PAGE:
So Cincinnati Mayor John Cranley came out with his funding plan for an F.C. Cincinnati stadium on Friday, and while it included tax-increment financing as expected, it also included a whole lot of other proposed subsidies:
- $9.75 million from an existing tax increment financing district in Oakley
- $7.38 million from Blue Ash airport sale (money is currently in reserved fund)
- Up to $1.5 M from hotel tax annually will be used to pay off a $20 million loan for the project. But that will cost up to $45 million in hotel tax over 30 years to pay down.
- The city will also give FC Cincinnati a tax break for employees through a 50 percent job creation tax credit. Under a job creation tax credit, companies receive a certain percentage of the city earnings taxes paid by their employees back as the jobs are created.
Oh yeah, and this:
Under the plan, the Cincinnati Port Authority — a government agency — would own the stadium. That means the city, school system or county would not collect any property taxes on the entire property, including the stadium.
So that’s $37 million, plus that kickback of city income taxes on any jobs “created,” plus a full property tax break. How much that second bit will come to is tough to say without knowing how much the team would pay its employees (or players, though under the single-entity MLS model where the players are technically paid by the league, can they count as F.C. Cincinnati jobs?), but basically a 50% credit means kicking back 1.05% of team payroll, so if anyone has access to a typical MLS team’s payroll documents, we can figure that out. It’s not going to be much, though — even if the team spent $10 million a year on payroll, which is unlikely, it’d only be present value of maybe $1 million and change.
As for the property tax break, going by this example, the commercial property tax rate is about 8.6%, and the assessed value of a property is about 35% of its market value, so if a soccer stadium costs $250 million, then it would normally be paying $7.5 million a year, which would make present value of a full property-tax break worth more than $100 million. That seems high — maybe I’m wrong in assuming that “market value” equals construction price in tax assessment — but given that Minnesota United‘s $150 million stadium is getting $54 million in property tax breaks, and Cincinnati has higher property taxes than St. Paul, maybe not all that high.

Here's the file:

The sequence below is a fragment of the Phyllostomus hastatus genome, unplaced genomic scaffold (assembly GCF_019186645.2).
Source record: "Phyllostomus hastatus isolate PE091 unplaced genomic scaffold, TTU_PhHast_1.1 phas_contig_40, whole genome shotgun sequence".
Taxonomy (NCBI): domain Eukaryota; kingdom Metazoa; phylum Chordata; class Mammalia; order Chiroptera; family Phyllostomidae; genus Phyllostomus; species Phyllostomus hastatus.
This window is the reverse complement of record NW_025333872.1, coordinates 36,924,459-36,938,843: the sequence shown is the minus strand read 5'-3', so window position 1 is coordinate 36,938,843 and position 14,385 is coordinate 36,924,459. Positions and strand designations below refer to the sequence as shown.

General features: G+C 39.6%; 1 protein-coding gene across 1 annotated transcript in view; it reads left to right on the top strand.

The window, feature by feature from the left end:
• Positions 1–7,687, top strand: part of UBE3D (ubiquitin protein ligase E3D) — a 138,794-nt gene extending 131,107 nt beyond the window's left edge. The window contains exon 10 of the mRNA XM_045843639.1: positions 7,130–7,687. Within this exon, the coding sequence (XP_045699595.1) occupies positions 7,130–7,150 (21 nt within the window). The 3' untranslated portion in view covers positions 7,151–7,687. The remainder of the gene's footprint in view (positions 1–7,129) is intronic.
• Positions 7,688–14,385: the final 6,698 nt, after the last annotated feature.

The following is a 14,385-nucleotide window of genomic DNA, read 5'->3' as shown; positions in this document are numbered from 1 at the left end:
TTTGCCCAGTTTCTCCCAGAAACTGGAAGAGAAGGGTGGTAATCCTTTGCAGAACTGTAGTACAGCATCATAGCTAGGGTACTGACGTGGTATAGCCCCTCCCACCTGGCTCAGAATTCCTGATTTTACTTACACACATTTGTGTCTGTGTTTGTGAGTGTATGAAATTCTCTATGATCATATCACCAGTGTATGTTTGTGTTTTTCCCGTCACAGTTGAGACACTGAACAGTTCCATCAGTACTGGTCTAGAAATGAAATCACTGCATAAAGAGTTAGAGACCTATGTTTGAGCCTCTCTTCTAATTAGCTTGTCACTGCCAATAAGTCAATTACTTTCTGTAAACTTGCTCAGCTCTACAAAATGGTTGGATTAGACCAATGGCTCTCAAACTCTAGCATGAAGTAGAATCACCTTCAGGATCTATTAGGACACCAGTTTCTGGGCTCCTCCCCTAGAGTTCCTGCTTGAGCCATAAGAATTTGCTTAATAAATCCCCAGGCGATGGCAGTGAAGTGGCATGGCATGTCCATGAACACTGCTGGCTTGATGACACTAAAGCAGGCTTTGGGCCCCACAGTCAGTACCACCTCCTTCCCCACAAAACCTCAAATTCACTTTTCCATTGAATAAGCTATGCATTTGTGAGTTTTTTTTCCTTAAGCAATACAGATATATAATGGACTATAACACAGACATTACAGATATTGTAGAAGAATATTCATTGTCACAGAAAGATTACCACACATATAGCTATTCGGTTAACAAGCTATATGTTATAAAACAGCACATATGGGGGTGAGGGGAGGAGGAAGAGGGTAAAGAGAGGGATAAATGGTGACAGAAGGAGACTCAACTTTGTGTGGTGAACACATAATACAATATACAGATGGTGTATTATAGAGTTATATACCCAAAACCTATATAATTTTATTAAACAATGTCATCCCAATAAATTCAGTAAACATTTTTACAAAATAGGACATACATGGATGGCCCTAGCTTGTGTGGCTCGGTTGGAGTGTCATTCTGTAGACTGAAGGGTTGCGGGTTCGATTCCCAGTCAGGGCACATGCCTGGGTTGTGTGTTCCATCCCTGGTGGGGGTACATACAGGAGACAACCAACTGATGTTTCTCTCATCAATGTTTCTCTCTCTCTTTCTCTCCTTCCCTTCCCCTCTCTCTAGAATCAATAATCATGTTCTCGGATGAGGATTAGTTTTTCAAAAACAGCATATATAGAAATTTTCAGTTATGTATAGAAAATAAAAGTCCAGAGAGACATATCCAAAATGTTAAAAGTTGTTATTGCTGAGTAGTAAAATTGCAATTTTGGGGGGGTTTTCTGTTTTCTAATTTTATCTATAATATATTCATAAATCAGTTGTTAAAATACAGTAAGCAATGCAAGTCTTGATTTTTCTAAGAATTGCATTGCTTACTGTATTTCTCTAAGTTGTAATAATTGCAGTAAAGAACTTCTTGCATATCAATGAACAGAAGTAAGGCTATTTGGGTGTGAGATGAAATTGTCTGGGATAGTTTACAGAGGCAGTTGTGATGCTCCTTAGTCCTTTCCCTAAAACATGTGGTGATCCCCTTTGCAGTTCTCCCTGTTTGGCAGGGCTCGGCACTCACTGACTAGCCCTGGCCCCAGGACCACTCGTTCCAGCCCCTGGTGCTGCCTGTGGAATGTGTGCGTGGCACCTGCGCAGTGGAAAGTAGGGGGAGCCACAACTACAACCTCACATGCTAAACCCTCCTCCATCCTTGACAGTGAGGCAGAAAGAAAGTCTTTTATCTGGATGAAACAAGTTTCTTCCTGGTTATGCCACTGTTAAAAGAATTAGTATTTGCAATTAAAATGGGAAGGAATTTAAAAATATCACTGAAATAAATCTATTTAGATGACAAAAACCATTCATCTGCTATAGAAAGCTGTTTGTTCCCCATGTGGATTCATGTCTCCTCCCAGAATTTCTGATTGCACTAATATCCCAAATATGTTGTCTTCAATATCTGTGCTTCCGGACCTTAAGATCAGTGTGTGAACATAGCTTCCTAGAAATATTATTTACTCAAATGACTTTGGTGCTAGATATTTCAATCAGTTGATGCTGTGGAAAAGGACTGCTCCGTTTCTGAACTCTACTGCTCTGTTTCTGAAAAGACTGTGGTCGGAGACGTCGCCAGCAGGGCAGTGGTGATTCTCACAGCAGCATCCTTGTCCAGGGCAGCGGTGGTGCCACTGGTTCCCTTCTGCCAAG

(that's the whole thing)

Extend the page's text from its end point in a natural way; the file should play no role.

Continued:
In any event, as noted last week, the county is willing to put up $12-15 million for a parking garage, so at this point F.C. Cincinnati has offers of $50 million in hand (assuming the Cincinnati city council okays Cranley’s proposal), and is seeking $70-75 million. I know I probably shouldn’t be saying “Why quibble over $25 million?” when I haven’t had that much money in my entire lifetime, but you know, when you’re spending $150 million just on an MLS franchise, it does seem like less of a huge sum. Or, you know, maybe it’s a sign that MLS should lower its fees some in order to get in on a hot soccer market, but we’ve been over that one before.
UPDATE: So I wasn’t far off:
Hamilton County's @AuditorRhodes estimates FC Cincinnati will save $5M in taxes, per year, if Port Authority owns $200M stadium. (He also reminds me city would give stadium a nice tax abatement if privately owned) @WCPO
— Amanda Seitz (@AmandaSeitz1) November 20, 2017